C. William Arrington, head of Golden-based C. William Arrington & Associates LLC, and a Texas investor are trying to get the U.S. government to pressure the People's Republic of China to repay the bonds.
They've asked the Foreign Bondholders Protective Council to take up their case, and the council has said it will study it, according to a recent USA Today story. They've even created a foundation staked by the bonds in the hope that President George W. Bush will use a 1933 law that allows him to help U.S. citizens seeking repayment from foreign governments when it's in the public interest.
The bondholders' battle has been uphill so far, even though there's precedent for such bonds' repayment. The Arrington group's bonds are formally called 1913 Chinese Reorganization gold bonds.
International law generally holds that bonds issued by one government should be honored by a succeeding government.
In the late 1980s, the British government convinced the current Chinese government to pay holders of a variety of Chinese bonds in Britain 20 million pounds ($28.3 million at today's exchange rate). Besides the 1913 issues, those bonds also included ones for a huge Chinese railroad and public works projects in what's now Hebei Province. Only 10 percent of the outstanding bonds were redeemed.
For the most part, though, the U.S. government considers the bonds worthless, except for their historic value, because they're so old. They went into default more than 50 years ago, having gone unpaid past their 30-year maturity date.
The Securities and Exchange Commission's central regional office in Denver has even had dealings with that bond issue. A few years ago, the office investigated and sued a used car salesman in Kissimmee, Fla., who it found to be fraudulently selling the Chinese bonds as securities through his British Virgin Islands-based investment company.
In 1997 and '98, the salesman, Peter J. Zaccagnino III, sold more than 70 kinds of historic bonds, including 1913 Chinese government issues, for $14,000 to $330,000 each, according to the SEC. He made nearly $5 million from those sales.
In late 1998, a federal court in Orlando, Fla., agreed with the SEC that Zaccagnino's bond dealings were fraudulent and ordered him, and his associates, to stop selling securities. The court also froze their assets.
"We investigated those bonds," said Michael MacPhail, assistant director of the SEC's Denver office, referring to the Chinese Reorganization bonds. "We generally alleged that they were without any investment value. They're just collectible memorabilia."
The U.S. Foreign Claims Settlement Commission decided against those attempting to redeem 1913 Chinese bonds a few decades earlier. The commission held in the 1970s that China's current government is not responsible for repaying them.
It's not known if Zaccagnino sold Arrington and his group their Chinese bonds.
Efforts to contact Arrington for this story were unsuccessful. Voicemail messages left at a telephone number listed as his company's by an online phone directory were not returned.
The Coloradan and Texan William Morgan, the group's principal leaders, claim the federal government won't help them get their money because it doesn't want to rattle its already shaky relations with China, according to USA Today. That relationship was strained most recently when the Chinese shot down an American spy plane earlier this year, and didn't return the crew right away.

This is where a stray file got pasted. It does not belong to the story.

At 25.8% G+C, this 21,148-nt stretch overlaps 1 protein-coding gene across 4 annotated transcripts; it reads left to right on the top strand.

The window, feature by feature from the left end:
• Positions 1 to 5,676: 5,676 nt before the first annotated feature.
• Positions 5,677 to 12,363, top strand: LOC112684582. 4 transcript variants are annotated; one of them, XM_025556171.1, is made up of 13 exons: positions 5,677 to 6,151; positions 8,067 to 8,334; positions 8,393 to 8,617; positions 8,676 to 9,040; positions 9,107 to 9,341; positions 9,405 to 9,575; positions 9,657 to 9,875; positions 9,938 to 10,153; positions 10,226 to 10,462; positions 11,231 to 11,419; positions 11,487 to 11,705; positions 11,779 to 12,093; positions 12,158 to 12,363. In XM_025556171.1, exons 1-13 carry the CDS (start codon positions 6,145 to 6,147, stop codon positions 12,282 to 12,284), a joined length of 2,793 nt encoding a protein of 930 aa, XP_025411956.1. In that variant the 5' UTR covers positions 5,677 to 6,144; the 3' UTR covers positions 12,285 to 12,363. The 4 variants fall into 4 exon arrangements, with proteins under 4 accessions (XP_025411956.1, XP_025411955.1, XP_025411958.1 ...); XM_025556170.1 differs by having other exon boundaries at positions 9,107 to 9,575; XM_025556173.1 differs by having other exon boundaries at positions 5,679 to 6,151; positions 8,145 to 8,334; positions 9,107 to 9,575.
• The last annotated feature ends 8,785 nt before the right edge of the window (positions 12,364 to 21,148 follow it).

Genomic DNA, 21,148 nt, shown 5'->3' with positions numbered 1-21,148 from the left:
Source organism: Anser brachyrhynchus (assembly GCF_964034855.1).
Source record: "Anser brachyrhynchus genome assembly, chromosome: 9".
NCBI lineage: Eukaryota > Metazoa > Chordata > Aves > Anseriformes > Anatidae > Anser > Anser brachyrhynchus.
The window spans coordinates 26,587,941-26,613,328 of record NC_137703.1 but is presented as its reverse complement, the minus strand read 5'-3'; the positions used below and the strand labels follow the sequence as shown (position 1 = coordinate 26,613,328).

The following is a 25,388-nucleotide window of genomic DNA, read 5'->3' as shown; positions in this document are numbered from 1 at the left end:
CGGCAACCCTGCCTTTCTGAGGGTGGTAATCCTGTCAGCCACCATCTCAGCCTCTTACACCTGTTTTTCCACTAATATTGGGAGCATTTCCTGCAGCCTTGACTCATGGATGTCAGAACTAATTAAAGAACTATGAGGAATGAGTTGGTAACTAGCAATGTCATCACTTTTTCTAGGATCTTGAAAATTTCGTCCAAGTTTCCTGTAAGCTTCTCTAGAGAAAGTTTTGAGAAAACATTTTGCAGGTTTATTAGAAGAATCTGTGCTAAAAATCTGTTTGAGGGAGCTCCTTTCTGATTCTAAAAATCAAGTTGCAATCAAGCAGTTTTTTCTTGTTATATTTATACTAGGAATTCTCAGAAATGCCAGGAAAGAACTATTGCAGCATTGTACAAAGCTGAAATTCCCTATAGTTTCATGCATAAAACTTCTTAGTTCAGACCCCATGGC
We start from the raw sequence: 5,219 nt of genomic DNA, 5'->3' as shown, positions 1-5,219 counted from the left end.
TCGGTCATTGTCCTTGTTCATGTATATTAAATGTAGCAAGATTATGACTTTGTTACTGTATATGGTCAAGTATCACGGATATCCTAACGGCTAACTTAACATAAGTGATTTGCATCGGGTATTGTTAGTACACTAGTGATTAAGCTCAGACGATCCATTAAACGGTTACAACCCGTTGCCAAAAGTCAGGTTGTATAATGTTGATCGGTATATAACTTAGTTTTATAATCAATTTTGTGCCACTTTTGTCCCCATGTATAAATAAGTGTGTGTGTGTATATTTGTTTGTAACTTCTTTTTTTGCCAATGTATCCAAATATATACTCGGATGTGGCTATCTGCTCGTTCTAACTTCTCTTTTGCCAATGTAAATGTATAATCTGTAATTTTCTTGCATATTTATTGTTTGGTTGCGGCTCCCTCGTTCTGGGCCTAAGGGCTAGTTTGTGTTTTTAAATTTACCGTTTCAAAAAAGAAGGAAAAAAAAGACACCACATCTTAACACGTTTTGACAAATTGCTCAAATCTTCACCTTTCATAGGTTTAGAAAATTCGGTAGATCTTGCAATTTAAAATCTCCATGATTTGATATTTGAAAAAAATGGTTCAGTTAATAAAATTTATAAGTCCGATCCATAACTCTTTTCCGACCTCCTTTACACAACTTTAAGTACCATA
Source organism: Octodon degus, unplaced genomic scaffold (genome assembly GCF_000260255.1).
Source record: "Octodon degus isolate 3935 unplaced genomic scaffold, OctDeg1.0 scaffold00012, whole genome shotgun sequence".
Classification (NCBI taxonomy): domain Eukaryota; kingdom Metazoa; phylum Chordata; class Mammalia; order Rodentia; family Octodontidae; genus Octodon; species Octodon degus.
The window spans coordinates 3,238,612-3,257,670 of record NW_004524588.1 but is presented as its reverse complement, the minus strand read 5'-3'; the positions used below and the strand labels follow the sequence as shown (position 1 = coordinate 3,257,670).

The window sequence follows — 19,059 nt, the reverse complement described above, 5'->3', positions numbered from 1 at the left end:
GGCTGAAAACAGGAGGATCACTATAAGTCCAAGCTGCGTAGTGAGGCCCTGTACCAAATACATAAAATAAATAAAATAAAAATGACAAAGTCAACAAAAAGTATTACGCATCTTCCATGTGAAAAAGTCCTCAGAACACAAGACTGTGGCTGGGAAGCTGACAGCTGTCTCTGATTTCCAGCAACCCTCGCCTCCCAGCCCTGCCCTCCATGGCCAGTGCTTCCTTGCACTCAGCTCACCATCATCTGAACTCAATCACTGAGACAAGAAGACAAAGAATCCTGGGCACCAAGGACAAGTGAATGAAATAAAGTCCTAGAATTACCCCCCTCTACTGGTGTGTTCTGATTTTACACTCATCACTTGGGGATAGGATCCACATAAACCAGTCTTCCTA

Morgan has been buying up the bonds as investments since the 1990s and now has about 6,000 he thinks are worth several billion dollars. He assigned 1,200 of the bonds, supposedly worth $4.3 billion, to Arrington.
There are reportedly 25,000 such bonds still in existence. A bond valuation expert quoted by USA Today put their value at $3.6 million each, or $90 billion.
But bond sellers such as Antique estimate the bonds' worth at a lot less. A bond originally valued at 20 British pounds, the dominant international currency when the bonds were issued, now sells for $195, according to the online dealer. The 100-pound one goes for $1,170. also warns that it sells the bonds as collectibles only and that they have no value as securities.
The 1913 Chinese Reorganization bonds were always risky. They were issued only two years after centuries of rule by Chinese dynasties ended when a group of rebel warlords seized power. The new government, in turn, succumbed to the Chinese communists led by Mao Zedong in the late 1940s.
The bonds belonged to China's largest outside debt issue to that time. They were underwritten by some of the world's biggest banks, as well, and in their currencies -- the British Hong Kong and Shanghai Banking Corp., Banque de 'Indochine of France, Deutsch-Asiatische Bank of Germany, Russo-Asiatische Bank of Russia and Japan's Yokohama Specie Bank. But the loan the bonds came from, along with most of China's outside loans from the early 1900s, were in default by World War II, according to Yale University's International Center for Finance, which collects historic securities.
"Buying bonds in a situation like that is pretty risky," said Greg Moore, assistant director of the Center for China-U.S. Cooperation at the University of Denver. "When you have a transition of regimes, there's always a question of honoring bonds, even though international law says you're supposed to."
Sanjai Bhagat, a finance professor at the University of Colorado at Boulder, agrees that generally current governments should honor previous governments' bond obligations by law. But bonds can also have provisions that nullify or otherwise affect that promise, including nonpayment provisions and restrictive covenants.
"Mostly, bonds are paid off at some time at some rate, with the assumption that a subsequent government will take over the obligation of a previous one. ... But there can be other political elements involved," summed up Bhagat.